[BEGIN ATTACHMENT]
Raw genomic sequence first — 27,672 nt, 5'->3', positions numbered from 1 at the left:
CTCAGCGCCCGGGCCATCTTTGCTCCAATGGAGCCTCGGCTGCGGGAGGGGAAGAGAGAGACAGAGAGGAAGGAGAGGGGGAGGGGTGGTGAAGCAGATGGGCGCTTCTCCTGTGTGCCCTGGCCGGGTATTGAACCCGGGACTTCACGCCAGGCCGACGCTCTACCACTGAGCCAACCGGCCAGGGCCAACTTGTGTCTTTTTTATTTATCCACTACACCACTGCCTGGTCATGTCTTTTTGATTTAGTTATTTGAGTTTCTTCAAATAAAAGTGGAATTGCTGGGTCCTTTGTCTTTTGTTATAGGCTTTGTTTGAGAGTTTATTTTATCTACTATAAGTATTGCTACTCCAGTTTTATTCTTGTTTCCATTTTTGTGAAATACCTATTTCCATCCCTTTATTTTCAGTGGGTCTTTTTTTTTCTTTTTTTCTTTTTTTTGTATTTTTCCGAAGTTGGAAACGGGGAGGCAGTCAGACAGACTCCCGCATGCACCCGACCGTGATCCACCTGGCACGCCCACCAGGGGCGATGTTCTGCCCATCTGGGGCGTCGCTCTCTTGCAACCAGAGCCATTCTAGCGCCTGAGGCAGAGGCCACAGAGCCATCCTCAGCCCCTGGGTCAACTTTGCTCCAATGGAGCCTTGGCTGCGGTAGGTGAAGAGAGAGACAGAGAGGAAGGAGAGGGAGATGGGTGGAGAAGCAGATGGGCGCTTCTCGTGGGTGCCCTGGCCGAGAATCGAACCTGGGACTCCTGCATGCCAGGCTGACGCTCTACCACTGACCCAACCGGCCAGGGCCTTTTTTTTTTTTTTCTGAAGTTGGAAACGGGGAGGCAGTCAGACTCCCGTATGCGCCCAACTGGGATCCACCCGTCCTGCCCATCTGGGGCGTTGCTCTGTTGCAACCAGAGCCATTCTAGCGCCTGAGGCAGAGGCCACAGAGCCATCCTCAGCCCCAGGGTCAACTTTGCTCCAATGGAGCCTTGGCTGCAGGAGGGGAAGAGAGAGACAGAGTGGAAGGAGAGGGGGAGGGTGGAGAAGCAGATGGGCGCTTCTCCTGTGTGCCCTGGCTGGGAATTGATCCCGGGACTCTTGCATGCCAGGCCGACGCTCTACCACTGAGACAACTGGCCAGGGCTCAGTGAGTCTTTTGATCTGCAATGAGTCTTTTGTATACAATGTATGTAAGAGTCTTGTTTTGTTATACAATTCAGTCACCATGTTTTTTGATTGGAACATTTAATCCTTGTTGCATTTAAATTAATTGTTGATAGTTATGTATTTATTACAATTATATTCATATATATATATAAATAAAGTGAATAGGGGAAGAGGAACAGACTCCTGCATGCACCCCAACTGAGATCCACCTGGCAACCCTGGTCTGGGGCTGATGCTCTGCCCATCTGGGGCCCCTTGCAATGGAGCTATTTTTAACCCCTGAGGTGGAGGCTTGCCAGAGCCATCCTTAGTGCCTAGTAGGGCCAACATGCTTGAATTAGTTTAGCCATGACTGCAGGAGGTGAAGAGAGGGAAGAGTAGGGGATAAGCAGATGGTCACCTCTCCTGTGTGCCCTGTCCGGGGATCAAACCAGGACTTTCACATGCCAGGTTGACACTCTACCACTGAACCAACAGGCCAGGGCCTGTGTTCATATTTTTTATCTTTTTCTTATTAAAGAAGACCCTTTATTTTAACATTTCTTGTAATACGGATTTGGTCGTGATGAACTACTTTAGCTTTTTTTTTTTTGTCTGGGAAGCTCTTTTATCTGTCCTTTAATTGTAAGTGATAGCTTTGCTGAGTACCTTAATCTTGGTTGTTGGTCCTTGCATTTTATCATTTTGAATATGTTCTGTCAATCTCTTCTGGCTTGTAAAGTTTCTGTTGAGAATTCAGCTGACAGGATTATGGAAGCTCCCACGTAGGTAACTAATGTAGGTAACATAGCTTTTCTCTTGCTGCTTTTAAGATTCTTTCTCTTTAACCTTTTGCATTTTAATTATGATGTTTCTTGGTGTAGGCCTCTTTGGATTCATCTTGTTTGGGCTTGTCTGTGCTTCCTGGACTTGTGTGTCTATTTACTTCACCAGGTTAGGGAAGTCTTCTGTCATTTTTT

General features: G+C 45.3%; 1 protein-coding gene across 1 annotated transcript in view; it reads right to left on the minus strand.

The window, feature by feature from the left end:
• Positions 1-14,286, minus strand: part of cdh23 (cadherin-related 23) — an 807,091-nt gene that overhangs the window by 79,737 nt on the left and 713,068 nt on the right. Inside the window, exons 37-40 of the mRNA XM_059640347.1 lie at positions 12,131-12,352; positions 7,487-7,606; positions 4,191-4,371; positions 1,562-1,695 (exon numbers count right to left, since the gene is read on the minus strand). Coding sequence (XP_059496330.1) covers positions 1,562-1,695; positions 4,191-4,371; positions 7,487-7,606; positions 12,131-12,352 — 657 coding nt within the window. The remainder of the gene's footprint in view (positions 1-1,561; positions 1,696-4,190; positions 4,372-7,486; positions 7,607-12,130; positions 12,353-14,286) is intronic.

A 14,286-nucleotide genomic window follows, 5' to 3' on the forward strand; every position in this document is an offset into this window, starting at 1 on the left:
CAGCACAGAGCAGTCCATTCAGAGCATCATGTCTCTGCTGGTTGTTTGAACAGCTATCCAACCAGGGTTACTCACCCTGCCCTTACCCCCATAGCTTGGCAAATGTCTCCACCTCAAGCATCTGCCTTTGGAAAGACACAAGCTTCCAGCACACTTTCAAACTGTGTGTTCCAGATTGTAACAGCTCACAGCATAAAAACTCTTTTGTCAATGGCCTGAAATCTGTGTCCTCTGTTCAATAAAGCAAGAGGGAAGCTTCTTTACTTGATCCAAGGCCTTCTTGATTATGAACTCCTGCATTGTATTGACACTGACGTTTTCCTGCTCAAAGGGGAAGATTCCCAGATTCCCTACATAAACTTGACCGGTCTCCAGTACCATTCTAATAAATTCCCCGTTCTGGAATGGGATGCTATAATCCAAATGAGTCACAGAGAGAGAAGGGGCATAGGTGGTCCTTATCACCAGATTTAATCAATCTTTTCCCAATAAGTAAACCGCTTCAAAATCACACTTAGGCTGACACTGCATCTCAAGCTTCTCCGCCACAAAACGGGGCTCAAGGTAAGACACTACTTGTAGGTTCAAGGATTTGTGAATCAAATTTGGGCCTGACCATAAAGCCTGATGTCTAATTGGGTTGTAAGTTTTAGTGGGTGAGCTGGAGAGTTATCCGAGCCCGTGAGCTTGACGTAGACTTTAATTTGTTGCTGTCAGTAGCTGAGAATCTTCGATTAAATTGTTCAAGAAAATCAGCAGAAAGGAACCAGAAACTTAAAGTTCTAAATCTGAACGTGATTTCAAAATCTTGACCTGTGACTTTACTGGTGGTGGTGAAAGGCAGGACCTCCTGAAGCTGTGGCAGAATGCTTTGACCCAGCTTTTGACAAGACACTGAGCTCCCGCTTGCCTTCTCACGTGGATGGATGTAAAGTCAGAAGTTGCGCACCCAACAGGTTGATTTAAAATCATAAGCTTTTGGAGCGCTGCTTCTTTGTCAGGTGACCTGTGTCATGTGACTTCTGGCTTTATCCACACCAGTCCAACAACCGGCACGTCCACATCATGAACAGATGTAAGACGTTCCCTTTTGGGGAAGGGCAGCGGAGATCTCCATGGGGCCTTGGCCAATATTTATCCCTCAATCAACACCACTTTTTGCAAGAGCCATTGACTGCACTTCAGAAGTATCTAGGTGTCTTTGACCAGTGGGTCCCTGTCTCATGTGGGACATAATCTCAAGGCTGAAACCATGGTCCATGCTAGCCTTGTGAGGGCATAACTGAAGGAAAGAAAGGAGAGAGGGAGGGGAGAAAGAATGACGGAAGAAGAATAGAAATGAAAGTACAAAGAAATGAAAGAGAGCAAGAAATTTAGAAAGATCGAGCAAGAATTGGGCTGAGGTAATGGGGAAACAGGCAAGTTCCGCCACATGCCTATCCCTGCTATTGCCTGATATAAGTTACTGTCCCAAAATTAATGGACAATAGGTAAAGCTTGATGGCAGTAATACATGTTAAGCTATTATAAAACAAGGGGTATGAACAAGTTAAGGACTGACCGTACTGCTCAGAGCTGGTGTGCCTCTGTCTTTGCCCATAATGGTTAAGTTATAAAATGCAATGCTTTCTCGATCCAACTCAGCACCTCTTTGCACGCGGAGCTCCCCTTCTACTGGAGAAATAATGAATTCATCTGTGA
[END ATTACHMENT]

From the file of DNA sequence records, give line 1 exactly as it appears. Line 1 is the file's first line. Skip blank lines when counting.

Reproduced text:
Raw genomic sequence first — 27,672 nt, 5'->3', positions numbered from 1 at the left: